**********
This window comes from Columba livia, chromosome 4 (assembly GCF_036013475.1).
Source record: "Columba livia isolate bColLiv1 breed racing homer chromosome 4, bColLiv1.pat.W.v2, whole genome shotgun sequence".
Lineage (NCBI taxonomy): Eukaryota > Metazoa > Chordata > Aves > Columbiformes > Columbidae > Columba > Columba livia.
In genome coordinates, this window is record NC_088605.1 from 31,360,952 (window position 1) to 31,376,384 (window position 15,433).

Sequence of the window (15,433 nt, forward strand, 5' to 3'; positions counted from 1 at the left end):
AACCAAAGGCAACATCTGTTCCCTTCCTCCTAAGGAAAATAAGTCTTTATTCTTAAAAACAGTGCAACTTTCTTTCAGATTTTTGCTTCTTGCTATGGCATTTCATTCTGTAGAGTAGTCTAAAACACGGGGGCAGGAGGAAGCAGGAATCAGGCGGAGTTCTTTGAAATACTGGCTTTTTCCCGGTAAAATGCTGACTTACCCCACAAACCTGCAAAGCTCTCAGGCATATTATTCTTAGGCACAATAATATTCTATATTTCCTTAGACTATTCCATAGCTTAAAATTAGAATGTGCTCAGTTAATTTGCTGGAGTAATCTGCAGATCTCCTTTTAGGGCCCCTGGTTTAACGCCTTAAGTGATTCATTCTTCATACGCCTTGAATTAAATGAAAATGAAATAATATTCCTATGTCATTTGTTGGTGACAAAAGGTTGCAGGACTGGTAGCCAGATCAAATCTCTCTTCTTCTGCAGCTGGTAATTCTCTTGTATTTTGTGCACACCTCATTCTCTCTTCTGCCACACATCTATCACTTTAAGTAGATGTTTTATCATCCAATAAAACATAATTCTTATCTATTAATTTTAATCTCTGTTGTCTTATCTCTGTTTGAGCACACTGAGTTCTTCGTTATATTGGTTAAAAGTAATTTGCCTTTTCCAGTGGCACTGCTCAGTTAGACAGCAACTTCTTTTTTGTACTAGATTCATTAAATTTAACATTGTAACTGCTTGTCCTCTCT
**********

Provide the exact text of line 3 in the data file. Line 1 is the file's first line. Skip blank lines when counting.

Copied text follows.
Lineage (NCBI taxonomy): Eukaryota > Metazoa > Chordata > Aves > Columbiformes > Columbidae > Columba > Columba livia.